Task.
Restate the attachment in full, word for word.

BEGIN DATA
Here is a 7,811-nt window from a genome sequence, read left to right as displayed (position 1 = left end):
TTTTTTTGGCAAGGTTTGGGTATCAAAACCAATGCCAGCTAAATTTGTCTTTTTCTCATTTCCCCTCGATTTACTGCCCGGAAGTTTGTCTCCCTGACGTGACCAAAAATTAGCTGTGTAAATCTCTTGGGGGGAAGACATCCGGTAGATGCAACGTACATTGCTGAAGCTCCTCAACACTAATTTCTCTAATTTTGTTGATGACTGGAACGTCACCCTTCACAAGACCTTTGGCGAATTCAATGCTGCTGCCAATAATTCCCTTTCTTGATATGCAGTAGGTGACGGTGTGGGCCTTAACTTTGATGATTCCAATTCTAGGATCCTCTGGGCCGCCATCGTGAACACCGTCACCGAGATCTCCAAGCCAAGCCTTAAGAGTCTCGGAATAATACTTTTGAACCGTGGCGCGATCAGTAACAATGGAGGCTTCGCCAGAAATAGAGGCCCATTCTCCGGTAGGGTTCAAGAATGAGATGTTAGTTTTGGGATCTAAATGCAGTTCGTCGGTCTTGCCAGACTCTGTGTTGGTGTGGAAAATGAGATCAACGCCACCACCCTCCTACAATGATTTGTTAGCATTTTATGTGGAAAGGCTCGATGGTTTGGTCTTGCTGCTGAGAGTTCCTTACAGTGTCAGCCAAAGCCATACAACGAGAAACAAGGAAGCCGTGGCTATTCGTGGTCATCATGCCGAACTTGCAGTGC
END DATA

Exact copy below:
Here is a 7,811-nt window from a genome sequence, read left to right as displayed (position 1 = left end):
TTTTTTTGGCAAGGTTTGGGTATCAAAACCAATGCCAGCTAAATTTGTCTTTTTCTCATTTCCCCTCGATTTACTGCCCGGAAGTTTGTCTCCCTGACGTGACCAAAAATTAGCTGTGTAAATCTCTTGGGGGGAAGACATCCGGTAGATGCAACGTACATTGCTGAAGCTCCTCAACACTAATTTCTCTAATTTTGTTGATGACTGGAACGTCACCCTTCACAAGACCTTTGGCGAATTCAATGCTGCTGCCAATAATTCCCTTTCTTGATATGCAGTAGGTGACGGTGTGGGCCTTAACTTTGATGATTCCAATTCTAGGATCCTCTGGGCCGCCATCGTGAACACCGTCACCGAGATCTCCAAGCCAAGCCTTAAGAGTCTCGGAATAATACTTTTGAACCGTGGCGCGATCAGTAACAATGGAGGCTTCGCCAGAAATAGAGGCCCATTCTCCGGTAGGGTTCAAGAATGAGATGTTAGTTTTGGGATCTAAATGCAGTTCGTCGGTCTTGCCAGACTCTGTGTTGGTGTGGAAAATGAGATCAACGCCACCACCCTCCTACAATGATTTGTTAGCATTTTATGTGGAAAGGCTCGATGGTTTGGTCTTGCTGCTGAGAGTTCCTTACAGTGTCAGCCAAAGCCATACAACGAGAAACAAGGAAGCCGTGGCTATTCGTGGTCATCATGCCGAACTTGCAGTGC